On the other hand, having good posture will prevent back pain and future episodes of it. When you are standing up and walking, your back should be straight, shoulders back, your knees slightly bent. A person with good posture will have a mi of a balanced back, and a straight aligned spine.

You can work on your posture throughout each and every day, and maintaining it is just as important so don’t stop once you reach it.

#8 Spread the load evenly

Carrying the right load is as important as having the load centered on your back. If you’re carrying a backpack it’s important that you have the heaviest weight closest to your back. This will help keep the load stable and keep you from bending backwards or falling on your sides.

Just think about it, If the heavy weight was towards the outer side of your back pack,by gravity and force, it will push you backwards or cause you to tweak to one side more than the other.

#9 You Can Use Trekking Poles

Yes, The amazing poles that looks like your on skis, but on land. These are another great way to reduce pressure and impact on your:

  • back
  • arms
  • hips
  • hamstrings
  • pelvis
  • shoulders
  • neck
  • arms
  • knees

Research shows that trekking poles will reduce the pressure in your joints, back, while limiting tear and wear on your back. Trekking poles are very helpful for terrains that cause you to cross waters, rocks, and rugged terrain.

#10 Bring Sleeping pads or bags

The last thing you want is waking up with an achy and painful sore back. Let’s face it, sleeping on the ground will not be an option, and truthfully, not the most comfortable place to lay on, especially if there are sticks, leaves, dirt, and rocks. Adding a sleeping bag or pad will help you substantially.

If you do suffer with back pain, there are ways to transfer that pain away when you lay down and get some much needed rest. I’d pack a pillow with you.

  • When you go to sleep on your side, place a pillow in between your knees
  • Laying on your back, place a pillow just under your knees
  • As a stomach sleeper, place the pillow under your knees

At all cost, avoid sleeping on your stomach if you can, it can aggravate your spine, and cause a greater chance for aches and pains.

#11 Bring A Decent Meal

By a meal, I do mean snacks. After all, will you highly likely be busting out a first course entree meal on your hike? Likely not. If you have back pain that just persist and is more in its chronic stage, you should focus on preparing healthier snacks.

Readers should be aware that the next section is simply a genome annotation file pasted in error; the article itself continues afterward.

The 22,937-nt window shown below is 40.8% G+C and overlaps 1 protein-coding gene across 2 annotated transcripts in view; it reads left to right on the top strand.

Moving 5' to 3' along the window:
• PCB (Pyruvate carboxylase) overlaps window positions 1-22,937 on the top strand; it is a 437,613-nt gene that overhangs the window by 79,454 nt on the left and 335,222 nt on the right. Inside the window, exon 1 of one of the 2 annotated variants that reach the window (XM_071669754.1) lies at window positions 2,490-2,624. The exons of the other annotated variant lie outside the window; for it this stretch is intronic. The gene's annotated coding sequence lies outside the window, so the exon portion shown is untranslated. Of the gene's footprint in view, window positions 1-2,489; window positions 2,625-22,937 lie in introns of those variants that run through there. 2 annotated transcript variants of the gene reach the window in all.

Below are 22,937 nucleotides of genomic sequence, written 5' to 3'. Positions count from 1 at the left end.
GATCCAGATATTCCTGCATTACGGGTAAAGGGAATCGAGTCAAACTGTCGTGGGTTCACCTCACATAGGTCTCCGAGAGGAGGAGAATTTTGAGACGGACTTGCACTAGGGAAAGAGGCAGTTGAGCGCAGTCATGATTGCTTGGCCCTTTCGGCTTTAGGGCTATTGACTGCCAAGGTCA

All too often, saturated and full of sugar foods will cause a spike in inflammation, and trust me when i say, it doesn’t feel good at all.  I know its not a hiking experience  without the marshmallows, the graham crackers, and sometimes the fairy tell stories. Bring a little, but eat in moderation. Try to:

  • pack a whole wheat bread for sandwiches
  • non salt chips
  • fruits
  • vegetables
  • water
  • vitamins
  • supplements

Healing foods will do more for you thank you probably think right now.

A Couple Tips that go UN-NOTICED

Your out hiking, and imagine there are too many variables that would restrain you from finishing your hike. Now wouldn’t that be a disappointment? Before you go out on your hike, know your location. Here’s the “why” to that:

  • You’ll know your terrain. Knowing your environment will help you better understand what lies ahead in your walk. There could be extra dirt, trees, many climbs, and large downhill turns.
  • You’ll also know how to dress and pack for the journey ahead. Let’s say you had a couple miles to walk vs 7-9 miles, this a huge tall tell sign that you should pack extra medical equipment vs accessories that are not required.
  • You will know what the weather forecast for that day will be. The weather is a large component in your hike! Lets say you were walking through rain for example. The ground could get muddy, and cause your motions to slow down, and force unnatural and unnecessary movements. If it were clear or sunny out, It will be 10X safer to hike in than having a landslide of water coming at you before you knew it.

Here is one of my favorite locations here in Vancouver, WA that I spend almost every spring, fall and summer hiking through:

And here is the actual work of a complete hike itself:

It’s called Lacamas lake as you can tell, and it’s a true beauty to look at if you ever get the chance here in Vancouver, WA. Although I’ve hiked through many other terrains, this will always be the place I resign-ate with the most.

What to look out for in your hike?: